The Kaiser, realizing the war was going to be lost, abdicated five days later after the liberation of Le Quesnoy on 09 November. The Armistice that ended the war was signed two days later.

During World War 2 it was occupied by the Germans in May 1940 shortly after the invasion of France and the low countries started. It was not freed until late 1944.

Over the decades following World War 2 various nations of the Commonwealth have established their own war memorials. So have non Commonwealth countries. Even if it is just a big graveyard at Langemarck in Belgium, Germany has a memorial of sorts too for 44,000 of its World War 1 dead.

But there is not a New Zealand specific site, which is really quite appalling. Australia spent $100 million on a great memorial to theirs. Canada likewise have a magnificent structure at Vimy Ridge. The South Africans have a war memorial at Delville Wood in France, and the British have the massive Menin Gate, whose walls are filled with the names of dead.

Old notions that war memorials somehow glorify the war dead are simply wrong, misleading and disingenuous. A war memorial has one purpose and that is to recognize the loss in war of a nations service people. In the case of a country like New Zealand, so far away from the major battlefields of World Wars 1 and 2 it is at these places we are finally able to connect with past generations and acknowledge their service.

The people of Le Quesnoy are well versed in the New Zealand liberation. When one identifies themselves as a New Zealander, those who have been there report a great warmth. The people take you in and treat you as one of their own.

They have not forgotten what happened on 04 November 2018, 100 years ago today.

Nor should New Zealand.

 

Lessons from Europe and Singapore: Tourism – Part 2


Continued from Part 1.

Generally the old town quarters of Ghent, Brugge and Ypres was cleaner than you would expect to find cities in New Zealand. I do not know what litter ordinances any of these places had in place, but little evidence of litter was found around them. This is important for all three, as tourism is a significant part of their economy.

Belgium towns have a lot of bars and cafes with a different culture to New Zealand. Namely if anyone drinks alcohol – and I did see a lot of people doing so – they would generally order something to eat as well. It could be something simple such as fries or a proper meal. All of them are bike friendly, and one could hire scooters for several hours or a day. Canal tours of various descriptions existed and seem to be well patronized.

The Hop on/Hop off bus is a well developed concept in all of the big cities – London, Stockholm, Goteburg, Brussels, Amsterdam and Singapore all have their own versions. The number of routes varied from one location to the next – Brussels had two lines – the No. 1 and No. 2 lines; Singapore has the Red, Brown, Yellow and Blue lines. All operated a pass system where one purchased a pass that would give them access to the network for 2-3 days or 5 days. It was an easy way to get around the city. The European cities also have a “_______” (enter name of city) City Pass that gives you access to the major attractions. Like the Hop on/Hop off passes they were set to last 2-3 days or 5 days.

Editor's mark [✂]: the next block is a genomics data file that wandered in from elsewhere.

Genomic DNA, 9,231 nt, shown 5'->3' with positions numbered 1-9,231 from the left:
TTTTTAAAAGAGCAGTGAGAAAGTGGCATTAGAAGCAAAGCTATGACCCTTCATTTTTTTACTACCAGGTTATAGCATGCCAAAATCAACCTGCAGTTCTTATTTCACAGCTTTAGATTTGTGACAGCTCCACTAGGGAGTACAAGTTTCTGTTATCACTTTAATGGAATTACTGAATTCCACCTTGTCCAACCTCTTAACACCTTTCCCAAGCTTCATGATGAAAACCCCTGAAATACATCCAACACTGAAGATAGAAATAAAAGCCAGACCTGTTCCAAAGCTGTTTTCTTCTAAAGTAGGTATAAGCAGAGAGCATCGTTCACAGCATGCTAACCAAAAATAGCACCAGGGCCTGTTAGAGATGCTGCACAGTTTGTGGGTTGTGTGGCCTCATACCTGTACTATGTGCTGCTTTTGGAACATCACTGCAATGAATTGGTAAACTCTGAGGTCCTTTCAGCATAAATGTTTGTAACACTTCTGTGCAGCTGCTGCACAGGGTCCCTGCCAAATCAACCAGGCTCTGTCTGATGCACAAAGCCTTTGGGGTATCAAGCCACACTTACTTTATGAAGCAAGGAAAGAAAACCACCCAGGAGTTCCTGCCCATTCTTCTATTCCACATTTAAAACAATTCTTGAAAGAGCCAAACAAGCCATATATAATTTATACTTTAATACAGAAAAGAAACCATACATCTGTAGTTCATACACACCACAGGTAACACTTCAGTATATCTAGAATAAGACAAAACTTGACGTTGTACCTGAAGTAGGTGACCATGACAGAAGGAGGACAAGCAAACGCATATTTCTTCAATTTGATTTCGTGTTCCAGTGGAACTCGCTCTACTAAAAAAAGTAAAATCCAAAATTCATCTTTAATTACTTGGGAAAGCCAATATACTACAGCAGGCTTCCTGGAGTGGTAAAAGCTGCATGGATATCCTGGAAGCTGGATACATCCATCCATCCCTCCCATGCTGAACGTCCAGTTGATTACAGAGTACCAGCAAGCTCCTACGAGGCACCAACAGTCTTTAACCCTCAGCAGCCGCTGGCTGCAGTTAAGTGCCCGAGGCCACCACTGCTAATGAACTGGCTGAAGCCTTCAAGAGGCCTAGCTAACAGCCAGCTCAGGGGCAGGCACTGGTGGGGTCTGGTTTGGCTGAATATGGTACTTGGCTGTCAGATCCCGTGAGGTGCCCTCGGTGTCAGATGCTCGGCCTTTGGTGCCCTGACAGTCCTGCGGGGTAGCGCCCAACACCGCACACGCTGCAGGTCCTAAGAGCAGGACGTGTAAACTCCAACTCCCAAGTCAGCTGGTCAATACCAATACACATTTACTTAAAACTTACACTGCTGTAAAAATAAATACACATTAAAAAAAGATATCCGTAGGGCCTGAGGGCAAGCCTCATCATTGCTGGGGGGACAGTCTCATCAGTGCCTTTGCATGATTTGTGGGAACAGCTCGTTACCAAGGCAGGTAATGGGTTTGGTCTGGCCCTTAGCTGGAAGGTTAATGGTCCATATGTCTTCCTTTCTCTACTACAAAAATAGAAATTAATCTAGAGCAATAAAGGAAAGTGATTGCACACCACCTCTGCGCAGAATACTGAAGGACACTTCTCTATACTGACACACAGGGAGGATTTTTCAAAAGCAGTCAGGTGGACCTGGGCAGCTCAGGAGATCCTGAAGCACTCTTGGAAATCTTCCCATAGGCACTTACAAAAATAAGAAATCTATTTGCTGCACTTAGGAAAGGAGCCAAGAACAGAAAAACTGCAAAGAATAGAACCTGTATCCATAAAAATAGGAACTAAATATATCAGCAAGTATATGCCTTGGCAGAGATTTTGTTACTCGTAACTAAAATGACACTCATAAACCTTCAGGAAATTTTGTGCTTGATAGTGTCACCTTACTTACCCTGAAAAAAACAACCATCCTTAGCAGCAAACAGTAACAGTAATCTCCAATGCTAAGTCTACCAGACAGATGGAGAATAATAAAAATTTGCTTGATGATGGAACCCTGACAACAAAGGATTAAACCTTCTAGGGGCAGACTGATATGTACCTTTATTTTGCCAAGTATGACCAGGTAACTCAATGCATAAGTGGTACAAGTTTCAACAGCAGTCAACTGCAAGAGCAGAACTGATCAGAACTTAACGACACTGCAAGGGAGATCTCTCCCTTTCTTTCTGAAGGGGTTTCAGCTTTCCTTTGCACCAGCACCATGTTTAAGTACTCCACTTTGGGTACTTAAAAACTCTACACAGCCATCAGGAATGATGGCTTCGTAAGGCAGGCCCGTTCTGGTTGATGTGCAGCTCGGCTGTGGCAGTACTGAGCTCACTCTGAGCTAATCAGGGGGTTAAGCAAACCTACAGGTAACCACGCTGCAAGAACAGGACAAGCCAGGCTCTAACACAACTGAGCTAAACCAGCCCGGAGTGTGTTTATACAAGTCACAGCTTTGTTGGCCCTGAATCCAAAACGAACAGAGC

I do not know if such passes exist in New Zealand, but it would be an easy way to ensure tourists used the public transport networks if it was too difficult for them to hire a rental car. In Auckland for example an “Auckland City Pass”, might include the Sky Tower, Auckland Museum, Auckland Zoo, Kelly Tarlton Sea Life Aquarium and so forth. The Hop on/Hop off route would have no trouble covering all of those in a reasonably quick time.

One thing that was notable in European cities was their charge for using the toilet. Many public places charged and I assume it was just their way of funding the up keep. Given – even if it was not necessarily said so – that it was polite to purchase something in the bars, cafes and restaurants that one would find themselves ducking into to relieve themselves, it did result in some otherwise unintended beverage and food purchases. On the other hand the bars, restaurants and cafes that I/we ducked into were not so fussy but we repaid them by having a round, a small bite or something whilst on the premises.

Given in some districts there is a small rate payer base, but high tourist numbers, such as the Mackenzie District in the South Island, a 0.50c fee for using the toilets would not be out of place. It would enable the charging council to keep a tighter rein on council rates as user pays would be a fairer model than simply making the whole district pay. With the summer tourist season coming up and local government elections due again next year, it will be interesting to see whether councils think about such approaches or elect to make the rate payers cough up more money.